“Never events,” according to the National Quality Forum, are those mistakes that occur during medical care that are:
- Clearly identifiable;
- Easily preventable;
- Serious in their consequences for patients;
- Indicate major problems in the safety and credibility of a health care center.
They include things likes mismatched blood transfusions, major medication errors, surgery on the wrong body part and pressure ulcers/ bedsores. They also include items, like surgical sponges, left inside a patient after surgery. Yet the Institute of Medicine estimates more than 100,000 such incidents occur annually, resulting in more deaths than car accidents and more than $9 billion in excess charges.
A recent analysis published in the New England Journal of Medicine details a case wherein a 42-year-old woman reported to a primary care center with bloating – only to discover in a CT scan that two gauze sponges had been left inside her abdomen from one of two (or both) prior C-section surgeries – one six years earlier and one nine years earlier. CNN reports she’d had no prior abdominal or pelvic surgeries.
The sponges had become attached to her stomach and colon tissue, posing a serious health risk, though she ultimately did survive following another surgery.
While that particular case occurred in Japan, the American Society of Anesthesiologists notes there are approximately 4,500 to 6,000 cases of surgical items left inside patients in the U.S. every single year. That’s a low-ball estimate because surprisingly, there is no federal mandate requiring these incidents be reported to government health officials. The New England Journal of Medicine conducted another analysis about 15 years ago concluding about 7 in 10 cases of items left inside a patient following surgery are sponges, while the remaining number are typically instruments, such as retractors and clamps.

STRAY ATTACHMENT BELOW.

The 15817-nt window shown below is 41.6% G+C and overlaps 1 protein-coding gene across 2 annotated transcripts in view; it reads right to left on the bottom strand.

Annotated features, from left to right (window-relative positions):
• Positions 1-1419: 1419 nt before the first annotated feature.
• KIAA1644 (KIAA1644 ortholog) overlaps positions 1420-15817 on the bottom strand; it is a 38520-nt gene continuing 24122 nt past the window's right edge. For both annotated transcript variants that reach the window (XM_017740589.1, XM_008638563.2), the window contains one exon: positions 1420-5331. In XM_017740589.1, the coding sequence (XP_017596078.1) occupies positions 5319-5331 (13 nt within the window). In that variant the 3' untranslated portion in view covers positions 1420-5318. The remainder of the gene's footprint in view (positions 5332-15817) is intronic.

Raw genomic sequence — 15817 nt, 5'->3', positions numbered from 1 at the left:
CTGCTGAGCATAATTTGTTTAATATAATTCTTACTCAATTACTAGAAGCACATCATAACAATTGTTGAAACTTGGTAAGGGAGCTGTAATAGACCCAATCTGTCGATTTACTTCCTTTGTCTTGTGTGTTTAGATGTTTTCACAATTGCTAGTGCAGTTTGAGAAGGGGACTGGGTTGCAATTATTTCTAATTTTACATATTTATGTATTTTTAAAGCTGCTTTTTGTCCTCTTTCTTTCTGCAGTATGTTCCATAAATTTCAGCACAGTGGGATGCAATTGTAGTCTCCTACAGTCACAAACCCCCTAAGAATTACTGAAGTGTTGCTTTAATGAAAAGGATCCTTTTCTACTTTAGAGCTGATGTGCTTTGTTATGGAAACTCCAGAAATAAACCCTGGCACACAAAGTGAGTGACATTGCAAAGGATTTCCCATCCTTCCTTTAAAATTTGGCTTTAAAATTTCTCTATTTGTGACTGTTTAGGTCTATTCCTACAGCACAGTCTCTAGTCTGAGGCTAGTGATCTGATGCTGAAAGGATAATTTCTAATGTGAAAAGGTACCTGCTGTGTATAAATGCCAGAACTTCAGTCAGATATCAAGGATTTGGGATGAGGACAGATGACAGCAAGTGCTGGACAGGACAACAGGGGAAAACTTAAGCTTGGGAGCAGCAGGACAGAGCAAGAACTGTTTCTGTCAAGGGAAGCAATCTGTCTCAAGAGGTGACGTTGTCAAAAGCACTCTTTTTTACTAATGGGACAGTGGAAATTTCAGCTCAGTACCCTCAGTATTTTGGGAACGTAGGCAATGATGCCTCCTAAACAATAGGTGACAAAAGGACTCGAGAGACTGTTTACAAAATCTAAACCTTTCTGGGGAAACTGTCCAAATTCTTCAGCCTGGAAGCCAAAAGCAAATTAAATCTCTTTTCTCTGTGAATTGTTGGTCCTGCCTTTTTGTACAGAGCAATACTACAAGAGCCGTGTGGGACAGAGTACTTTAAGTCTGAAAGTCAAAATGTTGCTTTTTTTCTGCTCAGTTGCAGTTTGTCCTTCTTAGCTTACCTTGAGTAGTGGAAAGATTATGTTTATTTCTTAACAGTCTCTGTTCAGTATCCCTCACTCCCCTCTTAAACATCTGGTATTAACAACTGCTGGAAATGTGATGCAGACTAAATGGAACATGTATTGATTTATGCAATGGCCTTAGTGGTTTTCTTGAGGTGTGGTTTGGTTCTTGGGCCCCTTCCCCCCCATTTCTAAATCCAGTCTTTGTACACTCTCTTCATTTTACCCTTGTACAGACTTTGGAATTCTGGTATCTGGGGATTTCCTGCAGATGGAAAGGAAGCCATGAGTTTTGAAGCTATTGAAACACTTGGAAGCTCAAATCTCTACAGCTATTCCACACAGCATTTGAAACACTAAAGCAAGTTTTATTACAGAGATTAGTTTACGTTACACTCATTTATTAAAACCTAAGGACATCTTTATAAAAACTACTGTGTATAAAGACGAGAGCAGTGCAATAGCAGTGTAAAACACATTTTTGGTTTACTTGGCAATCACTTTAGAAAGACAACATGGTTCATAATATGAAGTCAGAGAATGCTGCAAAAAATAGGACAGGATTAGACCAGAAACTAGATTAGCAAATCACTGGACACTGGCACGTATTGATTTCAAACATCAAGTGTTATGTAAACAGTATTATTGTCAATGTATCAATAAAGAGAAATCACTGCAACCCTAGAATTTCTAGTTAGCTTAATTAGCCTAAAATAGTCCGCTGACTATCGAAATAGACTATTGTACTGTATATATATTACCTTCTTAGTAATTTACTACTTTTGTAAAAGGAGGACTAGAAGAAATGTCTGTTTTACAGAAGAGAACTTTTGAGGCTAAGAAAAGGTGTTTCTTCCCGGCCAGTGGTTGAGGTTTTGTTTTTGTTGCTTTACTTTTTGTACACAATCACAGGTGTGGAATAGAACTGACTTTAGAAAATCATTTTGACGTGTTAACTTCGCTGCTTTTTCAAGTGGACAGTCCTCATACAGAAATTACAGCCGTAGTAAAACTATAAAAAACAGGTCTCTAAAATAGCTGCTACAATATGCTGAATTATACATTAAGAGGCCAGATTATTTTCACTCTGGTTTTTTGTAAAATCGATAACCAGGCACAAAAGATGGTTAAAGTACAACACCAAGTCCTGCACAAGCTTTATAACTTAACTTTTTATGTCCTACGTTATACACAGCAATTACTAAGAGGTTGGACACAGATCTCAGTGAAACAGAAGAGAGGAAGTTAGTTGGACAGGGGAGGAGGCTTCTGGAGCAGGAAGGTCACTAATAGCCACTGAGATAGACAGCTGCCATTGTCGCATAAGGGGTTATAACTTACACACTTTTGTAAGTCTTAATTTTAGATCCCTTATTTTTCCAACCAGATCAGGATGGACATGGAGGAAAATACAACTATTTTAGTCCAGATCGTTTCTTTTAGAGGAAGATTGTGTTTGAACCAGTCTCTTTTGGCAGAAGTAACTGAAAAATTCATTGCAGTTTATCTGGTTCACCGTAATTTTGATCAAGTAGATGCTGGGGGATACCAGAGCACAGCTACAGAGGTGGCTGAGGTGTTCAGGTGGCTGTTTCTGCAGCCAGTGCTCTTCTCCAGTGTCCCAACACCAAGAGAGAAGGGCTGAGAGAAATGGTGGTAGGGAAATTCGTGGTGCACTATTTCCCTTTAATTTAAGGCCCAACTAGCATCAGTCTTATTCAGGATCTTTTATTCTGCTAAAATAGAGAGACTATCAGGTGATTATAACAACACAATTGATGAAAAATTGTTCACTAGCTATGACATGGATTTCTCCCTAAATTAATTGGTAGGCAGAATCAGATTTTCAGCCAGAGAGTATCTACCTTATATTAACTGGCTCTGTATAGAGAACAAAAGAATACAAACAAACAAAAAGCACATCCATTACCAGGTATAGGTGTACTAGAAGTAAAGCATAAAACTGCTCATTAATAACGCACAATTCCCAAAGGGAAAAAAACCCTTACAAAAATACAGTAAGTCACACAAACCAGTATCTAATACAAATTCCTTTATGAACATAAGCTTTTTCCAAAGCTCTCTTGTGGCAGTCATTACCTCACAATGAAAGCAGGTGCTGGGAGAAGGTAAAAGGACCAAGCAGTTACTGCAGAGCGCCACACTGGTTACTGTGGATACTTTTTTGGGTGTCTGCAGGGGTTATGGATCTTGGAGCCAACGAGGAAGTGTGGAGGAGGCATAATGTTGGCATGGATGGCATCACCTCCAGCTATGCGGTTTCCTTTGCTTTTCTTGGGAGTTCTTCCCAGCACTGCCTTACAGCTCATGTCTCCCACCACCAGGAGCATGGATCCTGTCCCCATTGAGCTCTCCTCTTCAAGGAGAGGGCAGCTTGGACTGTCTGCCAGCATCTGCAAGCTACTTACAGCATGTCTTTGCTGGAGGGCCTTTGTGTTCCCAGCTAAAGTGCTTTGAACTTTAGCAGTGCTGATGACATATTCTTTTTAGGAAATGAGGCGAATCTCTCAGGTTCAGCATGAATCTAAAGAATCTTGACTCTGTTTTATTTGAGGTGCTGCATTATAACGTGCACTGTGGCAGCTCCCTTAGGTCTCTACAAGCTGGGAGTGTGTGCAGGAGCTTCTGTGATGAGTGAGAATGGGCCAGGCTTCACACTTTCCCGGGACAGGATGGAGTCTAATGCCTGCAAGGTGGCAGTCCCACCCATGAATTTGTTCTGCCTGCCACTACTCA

Beyond pain and discomfort, the presence of these items can spark infection, resulting in sepsis, sepsis shock or death.
Our South Florida medical malpractice attorneys in West Palm Beach know the applicable standard of care for most hospitals and surgical centers (as set by the U.S. Joint Commission’s Universal Protocol) calls for specific development and enforcement of procedures that medical professionals should follow to reduce the chances of this kind of incident. If there is evidence these steps weren’t followed (or a lack of evidence that they were), that could be grounds for pursuing a medical negligence claim. In many cases, the mere presence of surgical items left inside a patient is strong evidence that protocol wasn’t followed.
These surgical mistakes occur more frequently in high-stress surgeries (including emergency surgeries) and those wherein plans are unexpectedly changed. Some researchers have concluded there is a 90 percent increase in “never-events” during emergency surgeries.
The Association of Operating Room Nurses developed protocol wherein count of sponges and instruments must take place at least five times – prior to the start of the procedure, anytime an item or instrument is used and then three more times when the surgeon is closing the bodily cavity, the wound and the skin. It’s worth noting, though, that in some surgeries, there could be up to 100 sponges in use.
Any surgical procedure has the potential for complications, but to prove medical negligence, one must show the incident was not within the necessary or reasonably foreseeable results of the procedure and that the prevailing standard of care was breached. However, F.S. 766.102(3)(b) holds that discovery of a foreign body (such as a surgical sponge) inside a patient is prima facie evidence of negligence on the part of the health care provider, meaning the burden of proof shifts from the plaintiff (to prove that it was negligence) to the health care provider (to prove that it wasn’t).
If you or someone you care about has suffered from one of these so-called “never events” during a surgery, it’s important to contact an experienced medical malpractice lawyer as soon as possible. Although the statute of limitations for medical malpractice cases in Florida is typically two years, this can be extended in these cases to the time at which the error was discovered or reasonably could have been discovered. In these cases, that is often several years post-surgery.
Contact the South Florida medical malpractice attorneys at David J. Halberg, P.A., Attorneys at Law, by calling toll-free at 1-877-425-2374. Serving West Palm Beach, Miami, Tampa, Orlando and Fort Myers/ Naples. There is no fee unless you win.
Surgical sponges left inside woman for at least 6 years, Feb. 21, 2018, By Mark Lieber, CNN
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